|Lentz, Rodrick - Rick|
Submitted to: International Erosion Control Association Proceedings
Publication Type: Proceedings
Publication Acceptance Date: 11/29/1995
Publication Date: N/A
Citation: N/A Interpretive Summary: Furrow irrigated fields are watered by directing water downward and across the field in specially formed furrows. These small streams cause soil erosion, which removes topsoil and reduces the soil's crop growth potential. Polyacrylamide (PAM) can be applied to soils in irrigation water to control soil losses from furrows. We compared several types PAM application strategies to determine which was most effective. PAM was applied to irrigation water in gated irrigation pipe as dry granules, or to furrow at the upper end of the field, as a solution. One of the most effective treatments applied 10 parts PAM per million parts irrigation water when water first flowed down the dry furrow. Equally effective was one that applied 5 parts PAM per million parts irrigation water initially, then reapplied PAM for 5-15 min episodically, for the remaining irrigation, at similar concentrations. When PAM was applied at an overall field rate of >0.7 kg/ha, furrow sediment loss was reduced by 94% and net infiltration was increased by 15%. These treatments were nearly twice as effective than one that continuously applied 0.25 parts PAM per million parts irrigation water. The best strategies protected furrows on slopes ranging up to 3.5%. Dry and solution applications controlled erosion about equally. PAM application was economical and effective method for controlling furrow erosion, under a broad range of field conditions.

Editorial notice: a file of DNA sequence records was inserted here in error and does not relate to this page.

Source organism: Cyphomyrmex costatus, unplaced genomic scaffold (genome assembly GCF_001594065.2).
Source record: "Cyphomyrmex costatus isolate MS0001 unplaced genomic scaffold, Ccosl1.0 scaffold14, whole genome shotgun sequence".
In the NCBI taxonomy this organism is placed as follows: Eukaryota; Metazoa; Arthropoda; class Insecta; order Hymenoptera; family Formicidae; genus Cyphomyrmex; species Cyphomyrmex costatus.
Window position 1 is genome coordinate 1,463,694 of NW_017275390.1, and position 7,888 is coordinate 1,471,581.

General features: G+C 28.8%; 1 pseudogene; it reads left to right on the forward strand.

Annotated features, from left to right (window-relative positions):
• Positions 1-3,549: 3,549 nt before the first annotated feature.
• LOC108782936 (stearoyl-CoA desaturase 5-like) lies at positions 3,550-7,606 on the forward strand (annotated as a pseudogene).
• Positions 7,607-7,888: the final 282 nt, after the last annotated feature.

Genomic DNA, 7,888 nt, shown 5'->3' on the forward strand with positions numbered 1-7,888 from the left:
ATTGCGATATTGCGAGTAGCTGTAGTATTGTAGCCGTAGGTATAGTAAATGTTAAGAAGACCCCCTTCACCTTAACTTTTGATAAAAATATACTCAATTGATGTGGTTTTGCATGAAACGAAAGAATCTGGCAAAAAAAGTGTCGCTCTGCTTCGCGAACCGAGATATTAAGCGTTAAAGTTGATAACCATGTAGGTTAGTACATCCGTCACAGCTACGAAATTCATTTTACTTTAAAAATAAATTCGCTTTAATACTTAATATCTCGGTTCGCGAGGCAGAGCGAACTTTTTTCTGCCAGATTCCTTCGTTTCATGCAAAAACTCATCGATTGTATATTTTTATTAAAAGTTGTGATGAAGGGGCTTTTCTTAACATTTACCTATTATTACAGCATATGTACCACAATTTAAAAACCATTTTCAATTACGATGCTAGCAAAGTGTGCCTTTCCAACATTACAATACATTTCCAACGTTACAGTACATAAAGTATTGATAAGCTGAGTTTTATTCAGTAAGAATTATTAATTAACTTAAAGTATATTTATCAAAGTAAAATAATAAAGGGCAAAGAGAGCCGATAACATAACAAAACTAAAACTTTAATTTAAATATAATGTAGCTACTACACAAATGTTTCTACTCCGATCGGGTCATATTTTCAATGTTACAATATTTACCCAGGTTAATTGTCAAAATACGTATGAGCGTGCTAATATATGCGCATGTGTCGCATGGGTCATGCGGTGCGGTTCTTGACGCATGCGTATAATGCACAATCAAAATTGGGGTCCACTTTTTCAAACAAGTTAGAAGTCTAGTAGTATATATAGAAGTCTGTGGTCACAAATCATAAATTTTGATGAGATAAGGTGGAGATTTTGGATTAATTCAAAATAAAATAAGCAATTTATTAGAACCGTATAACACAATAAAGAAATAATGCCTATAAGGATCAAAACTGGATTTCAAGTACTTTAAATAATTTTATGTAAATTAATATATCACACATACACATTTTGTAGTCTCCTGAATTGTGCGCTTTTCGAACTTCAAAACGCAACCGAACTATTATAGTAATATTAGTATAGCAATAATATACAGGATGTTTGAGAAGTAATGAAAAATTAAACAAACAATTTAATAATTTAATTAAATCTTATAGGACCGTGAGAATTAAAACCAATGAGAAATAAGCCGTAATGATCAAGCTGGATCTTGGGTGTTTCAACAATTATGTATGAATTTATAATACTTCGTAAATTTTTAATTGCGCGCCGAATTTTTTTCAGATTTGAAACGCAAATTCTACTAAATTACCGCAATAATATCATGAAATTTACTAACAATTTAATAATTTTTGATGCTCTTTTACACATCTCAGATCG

Technical Abstract: Furrow-irrigation induced soil erosion threatens sustainable irrigated agriculture worldwide. This paper summarizes polyacrylamide (PAM) related field studies conducted on highly erodible Idaho silt loam soils. Field trials compared various PAM application strategies. PAM was applied to irrigation water in gated irrigation pipe as dry granules, or to furrow heads as a stock solution. Treatment efficacy varied primarily with irrigation inflow-rate, PAM concentration in irrigation water, duration of furrow exposure, and total PAM applied. The most effective treatments either applied PAM at 10 ppm in irrigation inflows during the furrow advance period (I,10,100%), or applied 5 ppm during the furrow advance, then reapplied PAM for 5-15 min episodically at similar concentrations (IE,5,100%). Over a range of application rates of at least 0.7 kg/ha PAM and mean of 1.3 kg/ha, treatments reduced furrow sediment loss by 94% and increased net infiltration by 15%. The full-advance I,10,100% and IE,5,100% treatments were nearly twice as effective as the continuous 0.25 ppm PAM application on these soils when slopes were 1-2%. The I,10,100% strategy protected furrows on slopes ranging up to 3.5%. Dry and solution applications controlled erosion about equally. PAM application was economical and effective method for controlling furrow erosion, under a broad range of field conditions.